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Protocol and Expectations When Contacting and Befriending Literary Agents on Social Networking Sites Like Facebook, MySpace and Twitter

Let’s say you’re interested in submitting to a few specific agents.  Would you look them up on Facebook to learn more about them as a person?  Many of you probably already have.  What about MySpace?  Twitter?  LinkedIn?
But then questions arise: Would they agree to befriend you on sites like Facebook?  Are they open to messages, pitches and/or conversation through such a site?  What’s the procedure and protocol here?
Well, my coworker Alice Pope, editor of Children’s & Illustrator’s Market, really wanted to know how agents interact with writers on such sites, so I decided to ask a few and find out.
 

WHAT I LEARNED

Here’s the deal.  I contacted six agents (I’ll leave their names out of it because it really doesn’t matter) and asked them about their experiences with writers on such social networking sites.  They were all on Facebook, but only some were on MySpace, Twitter or LinkedIn.  It was very varied.  Here are some things I learned:

On Meeting Writers at Conferences:

If you’re a writer who meets an agent at a conference, they probably still won’t accept you as a friend on Facebook, because they want to keep “that life” separate from their professional one.  An agent said this: “I’m trying to keep Facebook for friends only, and for a few professional contacts, like other agents or my already signed authors.”

On LinkedIn:

Several agents were on this site, but the common caveat was that they don’t check it or update it often at all.

On Twitter:

First of all, Twitter is the big exception, because it’s a network for writers to FOLLOW agents, rather than interact and message them, so no agents had any problems or stories about tweeting.
As one agent said: “
The reason Twitter works is that all those people can follow me and I don’t have to do anything. I can only talk to and see the tweets of the people I want to follow.”

On Querying:

If you query an agent through Facebook, you know that your message will avoid the slush pile and stand out from the crowd; problem is – that’s a bad thing in this case.  One agent said this: “I rarely get writer inquiries via Facebook, but when they do come in, they are way too casual and so not professional. The first few I directed to my agency Web site, but lately I’ve been deleting/ignoring them. Same with LinkedIn. Very few and I ignore.”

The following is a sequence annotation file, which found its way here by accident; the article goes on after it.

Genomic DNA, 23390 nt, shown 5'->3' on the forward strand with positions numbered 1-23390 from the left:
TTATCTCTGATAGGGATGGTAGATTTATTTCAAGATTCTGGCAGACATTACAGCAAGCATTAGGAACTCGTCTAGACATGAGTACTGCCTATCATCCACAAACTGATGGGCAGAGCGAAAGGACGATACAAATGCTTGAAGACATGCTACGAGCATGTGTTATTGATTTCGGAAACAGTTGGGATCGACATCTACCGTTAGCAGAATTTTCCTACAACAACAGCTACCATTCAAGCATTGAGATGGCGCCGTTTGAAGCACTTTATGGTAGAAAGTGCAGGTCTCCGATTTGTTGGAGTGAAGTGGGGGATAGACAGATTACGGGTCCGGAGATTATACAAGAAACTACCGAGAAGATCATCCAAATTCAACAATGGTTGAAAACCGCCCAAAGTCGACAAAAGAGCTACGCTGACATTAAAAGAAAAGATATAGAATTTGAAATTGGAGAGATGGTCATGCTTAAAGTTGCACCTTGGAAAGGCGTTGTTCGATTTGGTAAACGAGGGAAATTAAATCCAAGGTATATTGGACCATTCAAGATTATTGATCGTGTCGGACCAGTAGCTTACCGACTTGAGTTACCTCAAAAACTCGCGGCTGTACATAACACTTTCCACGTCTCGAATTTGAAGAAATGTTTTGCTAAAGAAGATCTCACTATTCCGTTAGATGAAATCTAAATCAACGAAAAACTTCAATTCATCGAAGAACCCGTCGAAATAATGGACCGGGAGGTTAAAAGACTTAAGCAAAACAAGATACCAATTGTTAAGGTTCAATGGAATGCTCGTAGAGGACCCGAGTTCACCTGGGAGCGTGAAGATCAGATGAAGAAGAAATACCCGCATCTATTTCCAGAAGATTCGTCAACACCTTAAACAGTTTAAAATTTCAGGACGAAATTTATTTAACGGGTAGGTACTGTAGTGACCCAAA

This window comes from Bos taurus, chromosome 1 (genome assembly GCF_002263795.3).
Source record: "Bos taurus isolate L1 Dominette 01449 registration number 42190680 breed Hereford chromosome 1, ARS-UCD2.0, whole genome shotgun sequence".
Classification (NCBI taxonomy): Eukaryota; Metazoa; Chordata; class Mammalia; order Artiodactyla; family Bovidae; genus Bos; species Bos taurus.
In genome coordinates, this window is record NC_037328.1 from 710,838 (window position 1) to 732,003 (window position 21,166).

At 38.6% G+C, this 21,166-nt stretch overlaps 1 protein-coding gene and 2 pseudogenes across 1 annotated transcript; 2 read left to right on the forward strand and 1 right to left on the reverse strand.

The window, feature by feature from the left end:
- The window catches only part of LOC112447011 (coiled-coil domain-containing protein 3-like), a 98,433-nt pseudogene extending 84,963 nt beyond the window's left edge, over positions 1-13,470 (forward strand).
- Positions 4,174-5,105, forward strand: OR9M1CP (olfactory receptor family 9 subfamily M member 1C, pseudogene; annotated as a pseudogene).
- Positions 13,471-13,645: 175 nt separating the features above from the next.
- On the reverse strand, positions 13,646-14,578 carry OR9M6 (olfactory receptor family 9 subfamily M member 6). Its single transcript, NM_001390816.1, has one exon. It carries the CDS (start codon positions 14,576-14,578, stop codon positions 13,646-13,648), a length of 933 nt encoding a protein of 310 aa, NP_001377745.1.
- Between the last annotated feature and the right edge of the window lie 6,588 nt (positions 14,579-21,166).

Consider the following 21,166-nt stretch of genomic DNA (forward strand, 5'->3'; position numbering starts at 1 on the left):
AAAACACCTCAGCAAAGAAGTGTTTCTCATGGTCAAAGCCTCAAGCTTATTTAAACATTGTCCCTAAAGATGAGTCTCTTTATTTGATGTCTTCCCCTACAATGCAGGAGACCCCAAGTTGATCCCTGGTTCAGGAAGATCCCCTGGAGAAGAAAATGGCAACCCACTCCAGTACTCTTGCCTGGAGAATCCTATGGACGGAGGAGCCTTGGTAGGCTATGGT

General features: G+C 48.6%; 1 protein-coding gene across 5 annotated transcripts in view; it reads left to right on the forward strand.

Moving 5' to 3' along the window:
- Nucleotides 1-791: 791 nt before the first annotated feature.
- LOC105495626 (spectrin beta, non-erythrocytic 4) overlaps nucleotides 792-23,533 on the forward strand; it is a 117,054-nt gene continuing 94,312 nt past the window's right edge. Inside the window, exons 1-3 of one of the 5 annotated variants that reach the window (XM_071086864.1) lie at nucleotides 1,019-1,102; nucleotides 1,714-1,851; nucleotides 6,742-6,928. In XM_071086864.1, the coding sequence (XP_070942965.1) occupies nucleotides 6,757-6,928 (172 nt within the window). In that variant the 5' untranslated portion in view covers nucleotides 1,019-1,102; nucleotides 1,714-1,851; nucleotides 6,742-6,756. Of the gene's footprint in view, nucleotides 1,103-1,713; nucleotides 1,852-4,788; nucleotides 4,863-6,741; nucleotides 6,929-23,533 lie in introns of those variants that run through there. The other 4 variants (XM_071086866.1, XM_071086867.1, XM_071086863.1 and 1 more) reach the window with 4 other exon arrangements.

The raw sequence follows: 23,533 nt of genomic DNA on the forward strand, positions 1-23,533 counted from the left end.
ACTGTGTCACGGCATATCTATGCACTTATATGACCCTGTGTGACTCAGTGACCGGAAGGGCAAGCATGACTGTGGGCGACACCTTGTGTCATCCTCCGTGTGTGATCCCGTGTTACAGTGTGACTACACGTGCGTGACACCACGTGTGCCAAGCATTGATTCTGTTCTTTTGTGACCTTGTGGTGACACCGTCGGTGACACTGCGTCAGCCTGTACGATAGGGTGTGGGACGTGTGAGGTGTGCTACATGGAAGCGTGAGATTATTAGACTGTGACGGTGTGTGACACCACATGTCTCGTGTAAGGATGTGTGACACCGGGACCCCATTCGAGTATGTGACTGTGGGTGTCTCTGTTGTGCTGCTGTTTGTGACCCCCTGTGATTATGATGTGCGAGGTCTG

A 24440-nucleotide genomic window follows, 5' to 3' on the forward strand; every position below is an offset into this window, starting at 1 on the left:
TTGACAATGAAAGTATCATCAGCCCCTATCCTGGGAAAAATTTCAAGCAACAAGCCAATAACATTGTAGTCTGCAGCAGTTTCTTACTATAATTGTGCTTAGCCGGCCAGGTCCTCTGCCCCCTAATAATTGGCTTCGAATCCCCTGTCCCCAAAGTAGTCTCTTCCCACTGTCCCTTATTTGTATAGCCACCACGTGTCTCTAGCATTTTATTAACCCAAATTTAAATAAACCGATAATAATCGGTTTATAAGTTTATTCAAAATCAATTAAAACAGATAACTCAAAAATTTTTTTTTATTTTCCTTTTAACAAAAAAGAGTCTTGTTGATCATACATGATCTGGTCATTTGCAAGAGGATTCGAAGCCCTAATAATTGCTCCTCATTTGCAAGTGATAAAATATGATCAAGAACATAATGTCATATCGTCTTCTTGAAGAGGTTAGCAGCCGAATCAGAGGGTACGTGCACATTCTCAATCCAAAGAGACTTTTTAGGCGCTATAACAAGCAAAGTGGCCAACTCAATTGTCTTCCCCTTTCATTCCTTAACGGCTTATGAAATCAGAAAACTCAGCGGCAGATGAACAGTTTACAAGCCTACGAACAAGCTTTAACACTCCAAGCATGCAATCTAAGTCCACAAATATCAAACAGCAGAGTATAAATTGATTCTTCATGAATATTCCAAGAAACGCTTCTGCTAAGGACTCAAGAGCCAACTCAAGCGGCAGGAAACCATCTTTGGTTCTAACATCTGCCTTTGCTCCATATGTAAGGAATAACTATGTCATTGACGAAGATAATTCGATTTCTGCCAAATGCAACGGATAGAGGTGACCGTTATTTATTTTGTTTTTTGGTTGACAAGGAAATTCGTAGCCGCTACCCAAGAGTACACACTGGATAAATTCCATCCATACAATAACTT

The lesson here is simply not to query through a social networking site.  I realize the temptation to do so, especially after you haven’t heard back from someone or have been turned down by 50 agents, but this will not help.  It’s not the correct avenue.

Writers vs. Publishing Professionals – The Difference

When you’re a writer, it’s in your best interest to be plugged into many social groups.  It’s called networking, and it allows you to have a lot of friends, a lot of contacts, a lot of people who will buy your book.  As an author myself, I completely understand this.  But agents, on the other hand, have no motivation to simply befriend everybody.  That’s probably the biggest reason they will quickly turn down a friend request from someone they don’t know.
As one agent said: “
For authors, it’s easy: everyone is your friend, the more the merrier. This is not true for agents.”

Well … if agents and editors don’t want to interact and befriend writers on social networking sites, who DO they want to meet?

Industry pros!  They want to keep in contact not only with their friends & relatives, but with other agents, editors and authors.  Note how I said authors, not writers.  They keep in contact with their OWN authors (their clients) and other writers who have already made it and can be of value in networking.  That’s what’s in THEIR best interest.

Sending a Friend Request

If you try to befriend an agent, you may want to add a little message of some kind along with it.  This may help; it may not.  One thing’s for certain.  If you write to an agent or other pro and say “So nice to meet you in Florida at the conference!”, and put in a friend request, but they DON’T accept it, then you SHOULDN’T ask them a second time, or a third time…
They said no for a reason.  Repeated requests for friendship will only come off as pestering. 

If an Agent DOES Befriend You…

Let’s say you want to query an agent, so you find her on Facebook and ask to be her friend.  She accepts your request.  You’ve succeeded.  Just remember the basic rule here: You now have the ability to learn more about the agent in the hopes that it will help your query & pitch.  However, that is not an invitation to chat or converse with them.  Interaction through a networking site is a bad thing (unless it’s invited, naturally).

 



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3 thoughts on “Protocol and Expectations When Contacting and Befriending Literary Agents on Social Networking Sites Like Facebook, MySpace and Twitter

  1. R.W.

    Minefield isn’t it? Great post. I will take notes, add them to my collection and keep reminding myself to avoid agents until I cannot avoid avoiding them any more. I will also remind myself to be careful of overusing the word ‘avoid.’

    Rebecca

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